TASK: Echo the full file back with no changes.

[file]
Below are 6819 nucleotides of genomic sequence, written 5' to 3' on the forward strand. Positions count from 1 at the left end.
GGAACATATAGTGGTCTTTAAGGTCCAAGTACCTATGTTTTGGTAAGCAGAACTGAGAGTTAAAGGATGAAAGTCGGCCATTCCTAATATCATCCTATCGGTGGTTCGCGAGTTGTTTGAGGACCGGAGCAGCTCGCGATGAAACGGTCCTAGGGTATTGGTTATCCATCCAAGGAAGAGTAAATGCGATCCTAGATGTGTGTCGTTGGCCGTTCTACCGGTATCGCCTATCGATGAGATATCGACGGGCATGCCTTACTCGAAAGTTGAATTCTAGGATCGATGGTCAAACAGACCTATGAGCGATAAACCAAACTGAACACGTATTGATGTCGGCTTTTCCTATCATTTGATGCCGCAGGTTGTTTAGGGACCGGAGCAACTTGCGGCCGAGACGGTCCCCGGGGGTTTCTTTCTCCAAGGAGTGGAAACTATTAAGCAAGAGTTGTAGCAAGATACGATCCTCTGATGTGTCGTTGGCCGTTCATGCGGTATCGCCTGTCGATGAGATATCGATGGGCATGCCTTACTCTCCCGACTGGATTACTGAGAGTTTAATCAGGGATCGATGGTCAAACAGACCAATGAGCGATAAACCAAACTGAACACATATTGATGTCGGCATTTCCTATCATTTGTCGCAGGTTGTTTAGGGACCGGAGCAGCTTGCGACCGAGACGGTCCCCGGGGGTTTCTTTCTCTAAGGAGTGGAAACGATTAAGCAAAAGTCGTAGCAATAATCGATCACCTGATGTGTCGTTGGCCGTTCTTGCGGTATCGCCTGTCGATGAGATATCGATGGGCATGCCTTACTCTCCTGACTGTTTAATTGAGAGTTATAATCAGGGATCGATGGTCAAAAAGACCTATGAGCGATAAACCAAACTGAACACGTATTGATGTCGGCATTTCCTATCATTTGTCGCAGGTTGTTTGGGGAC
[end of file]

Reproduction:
Below are 6819 nucleotides of genomic sequence, written 5' to 3' on the forward strand. Positions count from 1 at the left end.
GGAACATATAGTGGTCTTTAAGGTCCAAGTACCTATGTTTTGGTAAGCAGAACTGAGAGTTAAAGGATGAAAGTCGGCCATTCCTAATATCATCCTATCGGTGGTTCGCGAGTTGTTTGAGGACCGGAGCAGCTCGCGATGAAACGGTCCTAGGGTATTGGTTATCCATCCAAGGAAGAGTAAATGCGATCCTAGATGTGTGTCGTTGGCCGTTCTACCGGTATCGCCTATCGATGAGATATCGACGGGCATGCCTTACTCGAAAGTTGAATTCTAGGATCGATGGTCAAACAGACCTATGAGCGATAAACCAAACTGAACACGTATTGATGTCGGCTTTTCCTATCATTTGATGCCGCAGGTTGTTTAGGGACCGGAGCAACTTGCGGCCGAGACGGTCCCCGGGGGTTTCTTTCTCCAAGGAGTGGAAACTATTAAGCAAGAGTTGTAGCAAGATACGATCCTCTGATGTGTCGTTGGCCGTTCATGCGGTATCGCCTGTCGATGAGATATCGATGGGCATGCCTTACTCTCCCGACTGGATTACTGAGAGTTTAATCAGGGATCGATGGTCAAACAGACCAATGAGCGATAAACCAAACTGAACACATATTGATGTCGGCATTTCCTATCATTTGTCGCAGGTTGTTTAGGGACCGGAGCAGCTTGCGACCGAGACGGTCCCCGGGGGTTTCTTTCTCTAAGGAGTGGAAACGATTAAGCAAAAGTCGTAGCAATAATCGATCACCTGATGTGTCGTTGGCCGTTCTTGCGGTATCGCCTGTCGATGAGATATCGATGGGCATGCCTTACTCTCCTGACTGTTTAATTGAGAGTTATAATCAGGGATCGATGGTCAAAAAGACCTATGAGCGATAAACCAAACTGAACACGTATTGATGTCGGCATTTCCTATCATTTGTCGCAGGTTGTTTGGGGAC